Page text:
Precisely what the variety of duties in Playboy consists of pertains to each sequential mission. With every passing installment you're aiming to produce sets up its own myriad of themes and topics to abide by. One month the game will want to focus on sports, the "thing that's in." Organizing a sports-related issue then will become a primary task. To get through this segment first, there are multiple factors that will apply into evolving the situation. For example, baseball legend Jose Canseco and professional skater Robert Dyrdek will be dropping by to visit. It's imperative that Hef is to meet with of either the two fellows and ask of them a feature -- be it an interview or an essay. Translating a VIP's junk into the pages of Playboy is done by conversing with them, and then ordering one of your staff's journalists to question said star in the case of an interview. Differently, essays come around when the celebrity is asked to provide one. That means they'll compose the material themselves. Whatever the case happens to be, when the written articles do come back in full, they're nothing except automated titles. There is no in-depth scripture to read but the article title placed on a checklist of magazine material you can mark either on or off for filling up the magazine's quota. In the same month opposite of this is actually the main persistent motif that wants to tie loose knots with arguing ninnies. Hef will need to invite a number of people over to get those on opposite ends of a hissy fit back on the same page. Other times Hef will throw parties to make certain guests happy and to score bonus content. He'll have to get hookups with people. He'll have to hook guests up with one another. He'll have to hook his place up with furniture to gain the artifice of pleasing others. Then there's all the other sorts of challenges required for fulfilling issues all in a month's work, from hiring a Playmate to pose for a nudie shot centerfold style, to plainly demanding a pictorial or article from one of the experts on your payroll.

Business and pleasure definitely does come in full circle within Playboy: The Mansion. This is an interesting path to play in part because of all the ingredients you'll keep having to stir into the batter right off, as well as the ones that are continually being poured in deepening the load. To run a successful publication, you'll learn how to manage the work side on top of the playing field that'll net you the names, bodies, and faces of whom puts the honey in the honey jar. But it's with this system where repetition and obvious lack of polish drain the fun from it all. As Hugh has to keep up with the collection of ordeals that'll pay off for the capping of the magazine every month, he's also got to be on top of the amounting statistics of what's going on around him. Namely this has everything to do with the funds you'll be in control of over the course of the game. You didn't think calibrating a magazine was going to be free, did you? All of Hugh's staff, his furniture, the Playmates that he buys, the parties that he invites guests to, the articles: they're all possible because Hugh has a big enough wallet. Oftentimes objectives require Hugh to get in touch with celebrities so he can console them into taking part in the magazine, or be persuaded to let someone else in on it, or to give him the information sought after to get that someone else he's told is crucial for that month's completion, and so on. Whatever the case, the point is Hugh must ultimately bribe any important person he just has to have so that they'll stop by and party at his place. These NPCs do not just show up by chance at Hugh's mansion. In order to drag them on by, you'll need to arrange for a social gathering to close in on them. But then, parties aren't a ball until you have at least a formation of five or more people included in the festivities at once (which is a necessity, not a negotiable privilege). Starting from five, up to ten persons can be invited to drink, talk, and fall in love at Hugh's pad; but the catch is that the more people Hugh invites over the more money it's going to cost him. This whole thing draws back to the money issue, where without enough pennies left in the piggy bank you're sunk.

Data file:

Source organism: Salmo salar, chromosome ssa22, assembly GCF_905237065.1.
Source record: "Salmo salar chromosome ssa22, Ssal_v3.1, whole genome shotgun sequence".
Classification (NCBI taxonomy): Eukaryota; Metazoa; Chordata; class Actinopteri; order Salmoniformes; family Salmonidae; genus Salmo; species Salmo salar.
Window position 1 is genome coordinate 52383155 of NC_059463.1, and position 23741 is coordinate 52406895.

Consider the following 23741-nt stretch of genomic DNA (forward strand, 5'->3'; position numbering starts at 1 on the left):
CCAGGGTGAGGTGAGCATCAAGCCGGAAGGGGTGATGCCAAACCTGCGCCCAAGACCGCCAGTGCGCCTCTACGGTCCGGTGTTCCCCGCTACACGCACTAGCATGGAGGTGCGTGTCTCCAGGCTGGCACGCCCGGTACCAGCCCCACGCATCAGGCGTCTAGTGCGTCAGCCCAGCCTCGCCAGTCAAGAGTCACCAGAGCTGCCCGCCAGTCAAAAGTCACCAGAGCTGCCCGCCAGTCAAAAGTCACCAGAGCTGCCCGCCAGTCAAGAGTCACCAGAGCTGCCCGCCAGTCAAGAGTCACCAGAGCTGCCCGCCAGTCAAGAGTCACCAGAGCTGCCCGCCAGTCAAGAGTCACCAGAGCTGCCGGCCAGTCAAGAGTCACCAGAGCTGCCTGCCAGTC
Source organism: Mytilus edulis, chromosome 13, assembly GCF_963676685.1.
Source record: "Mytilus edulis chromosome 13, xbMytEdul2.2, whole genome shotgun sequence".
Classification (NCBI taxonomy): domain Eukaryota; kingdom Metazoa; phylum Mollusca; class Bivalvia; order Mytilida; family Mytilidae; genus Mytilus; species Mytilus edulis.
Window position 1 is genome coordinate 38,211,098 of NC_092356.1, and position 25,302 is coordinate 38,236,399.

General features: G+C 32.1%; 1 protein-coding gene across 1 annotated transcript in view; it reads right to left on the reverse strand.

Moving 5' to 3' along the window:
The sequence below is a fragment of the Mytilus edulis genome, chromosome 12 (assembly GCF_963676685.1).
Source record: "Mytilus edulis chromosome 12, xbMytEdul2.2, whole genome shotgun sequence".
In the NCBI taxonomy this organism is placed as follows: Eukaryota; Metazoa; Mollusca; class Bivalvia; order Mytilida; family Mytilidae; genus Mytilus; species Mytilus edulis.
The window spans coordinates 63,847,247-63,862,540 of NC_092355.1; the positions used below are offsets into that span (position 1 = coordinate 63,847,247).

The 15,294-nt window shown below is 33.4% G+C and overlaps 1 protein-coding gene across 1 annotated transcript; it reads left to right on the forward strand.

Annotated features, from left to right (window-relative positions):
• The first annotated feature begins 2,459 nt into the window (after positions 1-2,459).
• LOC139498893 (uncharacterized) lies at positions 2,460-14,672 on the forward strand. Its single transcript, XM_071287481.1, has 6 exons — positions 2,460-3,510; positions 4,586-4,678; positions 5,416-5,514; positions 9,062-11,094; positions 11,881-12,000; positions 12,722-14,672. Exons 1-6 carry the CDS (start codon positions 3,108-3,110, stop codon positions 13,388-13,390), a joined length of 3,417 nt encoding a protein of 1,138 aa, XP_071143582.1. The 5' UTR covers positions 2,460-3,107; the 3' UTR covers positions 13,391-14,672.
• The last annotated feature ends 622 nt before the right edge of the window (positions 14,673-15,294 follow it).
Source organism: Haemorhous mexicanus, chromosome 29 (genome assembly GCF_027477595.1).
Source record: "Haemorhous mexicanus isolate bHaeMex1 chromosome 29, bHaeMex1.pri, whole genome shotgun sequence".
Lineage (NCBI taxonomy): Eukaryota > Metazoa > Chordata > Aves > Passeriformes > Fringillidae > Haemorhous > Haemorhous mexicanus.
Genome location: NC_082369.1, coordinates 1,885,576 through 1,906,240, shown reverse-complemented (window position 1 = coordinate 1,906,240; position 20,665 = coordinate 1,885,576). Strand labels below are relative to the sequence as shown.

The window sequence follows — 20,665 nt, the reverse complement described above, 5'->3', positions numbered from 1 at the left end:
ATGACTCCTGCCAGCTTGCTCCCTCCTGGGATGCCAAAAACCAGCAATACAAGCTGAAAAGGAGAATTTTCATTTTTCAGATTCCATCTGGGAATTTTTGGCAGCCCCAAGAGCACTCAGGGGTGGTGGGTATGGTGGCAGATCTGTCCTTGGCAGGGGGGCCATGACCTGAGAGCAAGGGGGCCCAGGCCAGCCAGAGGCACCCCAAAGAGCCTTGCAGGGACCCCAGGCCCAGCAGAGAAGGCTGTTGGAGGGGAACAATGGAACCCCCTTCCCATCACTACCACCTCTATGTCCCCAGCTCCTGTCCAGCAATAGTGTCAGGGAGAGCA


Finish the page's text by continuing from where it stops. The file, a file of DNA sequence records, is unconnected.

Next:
Hugh's cash flow is a very important aspect to the survival of the game, because Hugh doesn't have an unlimited amount of dollars at his will. He cannot call upon the dark lord of the underworld and conjure up some extra green. What is more important, is he must continue to fend off the demons who are always dipping into his wallet more and more. Every so often (about every 15-20 minutes of play time in the game), a message will appear notifying you that the staff, the maintenance, and the girlfriends have been commissioned their dues. For doing what, it doesn't say. One suspicion is it's all for bribing these people to remain a part of your gang. If you're unable to slip these individuals moola every so often, you'll be informed of the decrease in their valued happiness. This can lead to quitting time, which can lead to Hef being one man short of the job. Letting go of staff members on command is something you can do yourself, although the right thing to do is to keep at least a couple of each type of staff member on site. This increases Hugh's productivity, which also increases his popularity initiative. As Hef's money is gradually lost -- paying off his staff, funding the magazine requirements, and furnishing his empty house and its outer shell with couches, plants, exercise machines, portraits, lamps, and a vast number of other pleasantries that can range in the high tens and hundreds of thousands proximity -- his only means of getting some money back is by going to print with the magazine. Or if it comes down to it, opening up the game's cheat menu and expending points earned from finishing objectives upon the Mo Money code that instantly funnels $5,000 into Hugh's account. Don't count your chickens before they hatch, however. Since Hugh only garners a few points per task completion, the idea is not to fervently rely on this double-dealing deception. Besides, you might want to stock up on those points for something unlocking the real-life centerfold shots encompassed from decades of past Playboy playmate's photographs in one entirely sexy list. Sticking to the game plan and driving the magazine to readiness is what'll reap Hef the higher rewards (think hundreds of thousands) for every issue he pulls out of his butt. But to do that, this goal must not be done haphazardly. It must be done right.